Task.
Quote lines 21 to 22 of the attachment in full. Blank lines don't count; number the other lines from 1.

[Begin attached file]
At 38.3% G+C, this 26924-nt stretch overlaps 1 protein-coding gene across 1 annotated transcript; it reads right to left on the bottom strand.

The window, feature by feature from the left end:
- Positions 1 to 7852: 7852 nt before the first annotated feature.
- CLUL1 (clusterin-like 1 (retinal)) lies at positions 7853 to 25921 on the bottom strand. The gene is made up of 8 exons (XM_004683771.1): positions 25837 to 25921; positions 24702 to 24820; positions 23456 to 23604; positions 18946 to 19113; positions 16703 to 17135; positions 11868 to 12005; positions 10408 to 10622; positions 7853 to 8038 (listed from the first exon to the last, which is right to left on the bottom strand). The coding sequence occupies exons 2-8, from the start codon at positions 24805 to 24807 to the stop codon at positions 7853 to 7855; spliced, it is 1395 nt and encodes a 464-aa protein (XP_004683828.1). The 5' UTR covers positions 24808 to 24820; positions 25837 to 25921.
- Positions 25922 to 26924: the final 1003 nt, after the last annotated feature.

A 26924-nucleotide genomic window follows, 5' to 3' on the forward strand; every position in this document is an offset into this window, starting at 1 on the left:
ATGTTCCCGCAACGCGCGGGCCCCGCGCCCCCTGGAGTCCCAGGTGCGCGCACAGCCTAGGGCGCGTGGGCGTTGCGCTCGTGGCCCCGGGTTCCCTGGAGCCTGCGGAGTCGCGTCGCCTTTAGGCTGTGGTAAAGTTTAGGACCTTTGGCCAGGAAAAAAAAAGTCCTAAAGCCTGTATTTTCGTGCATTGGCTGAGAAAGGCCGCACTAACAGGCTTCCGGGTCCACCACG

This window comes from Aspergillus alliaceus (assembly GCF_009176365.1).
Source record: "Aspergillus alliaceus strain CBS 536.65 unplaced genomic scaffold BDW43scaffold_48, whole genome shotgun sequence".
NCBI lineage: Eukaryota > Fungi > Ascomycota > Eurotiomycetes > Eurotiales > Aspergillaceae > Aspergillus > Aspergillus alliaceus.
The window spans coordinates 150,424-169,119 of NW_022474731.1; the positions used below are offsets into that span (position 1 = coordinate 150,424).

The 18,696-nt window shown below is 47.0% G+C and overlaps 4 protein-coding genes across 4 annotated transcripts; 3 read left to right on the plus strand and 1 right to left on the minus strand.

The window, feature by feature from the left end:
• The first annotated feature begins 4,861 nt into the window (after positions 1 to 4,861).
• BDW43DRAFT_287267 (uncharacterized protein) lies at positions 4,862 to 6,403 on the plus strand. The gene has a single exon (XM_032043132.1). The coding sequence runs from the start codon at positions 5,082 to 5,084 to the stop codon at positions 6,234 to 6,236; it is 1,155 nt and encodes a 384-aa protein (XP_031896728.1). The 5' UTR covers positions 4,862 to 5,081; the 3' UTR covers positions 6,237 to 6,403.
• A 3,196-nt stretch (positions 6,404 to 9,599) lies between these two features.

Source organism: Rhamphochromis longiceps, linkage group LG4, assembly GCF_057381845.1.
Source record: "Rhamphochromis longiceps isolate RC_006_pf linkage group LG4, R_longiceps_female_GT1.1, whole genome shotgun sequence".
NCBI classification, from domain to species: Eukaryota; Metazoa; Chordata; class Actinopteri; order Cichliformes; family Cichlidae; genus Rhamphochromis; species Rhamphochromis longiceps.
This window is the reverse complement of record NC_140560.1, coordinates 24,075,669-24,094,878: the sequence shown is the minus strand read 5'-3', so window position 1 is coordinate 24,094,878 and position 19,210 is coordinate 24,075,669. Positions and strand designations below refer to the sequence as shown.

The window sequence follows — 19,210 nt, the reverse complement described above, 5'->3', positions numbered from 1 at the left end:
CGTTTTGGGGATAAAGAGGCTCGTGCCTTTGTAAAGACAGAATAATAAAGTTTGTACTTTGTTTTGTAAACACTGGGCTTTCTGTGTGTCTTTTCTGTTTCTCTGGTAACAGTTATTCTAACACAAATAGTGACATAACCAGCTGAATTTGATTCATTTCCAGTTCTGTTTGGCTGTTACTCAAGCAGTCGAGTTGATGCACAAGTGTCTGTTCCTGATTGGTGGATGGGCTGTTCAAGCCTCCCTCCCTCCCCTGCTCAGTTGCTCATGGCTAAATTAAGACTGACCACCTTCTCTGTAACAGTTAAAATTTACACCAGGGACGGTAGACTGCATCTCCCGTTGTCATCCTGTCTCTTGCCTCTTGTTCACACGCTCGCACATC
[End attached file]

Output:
The window sequence follows — 19,210 nt, the reverse complement described above, 5'->3', positions numbered from 1 at the left end:
CGTTTTGGGGATAAAGAGGCTCGTGCCTTTGTAAAGACAGAATAATAAAGTTTGTACTTTGTTTTGTAAACACTGGGCTTTCTGTGTGTCTTTTCTGTTTCTCTGGTAACAGTTATTCTAACACAAATAGTGACATAACCAGCTGAATTTGATTCATTTCCAGTTCTGTTTGGCTGTTACTCAAGCAGTCGAGTTGATGCACAAGTGTCTGTTCCTGATTGGTGGATGGGCTGTTCAAGCCTCCCTCCCTCCCCTGCTCAGTTGCTCATGGCTAAATTAAGACTGACCACCTTCTCTGTAACAGTTAAAATTTACACCAGGGACGGTAGACTGCATCTCCCGTTGTCATCCTGTCTCTTGCCTCTTGTTCACACGCTCGCACATC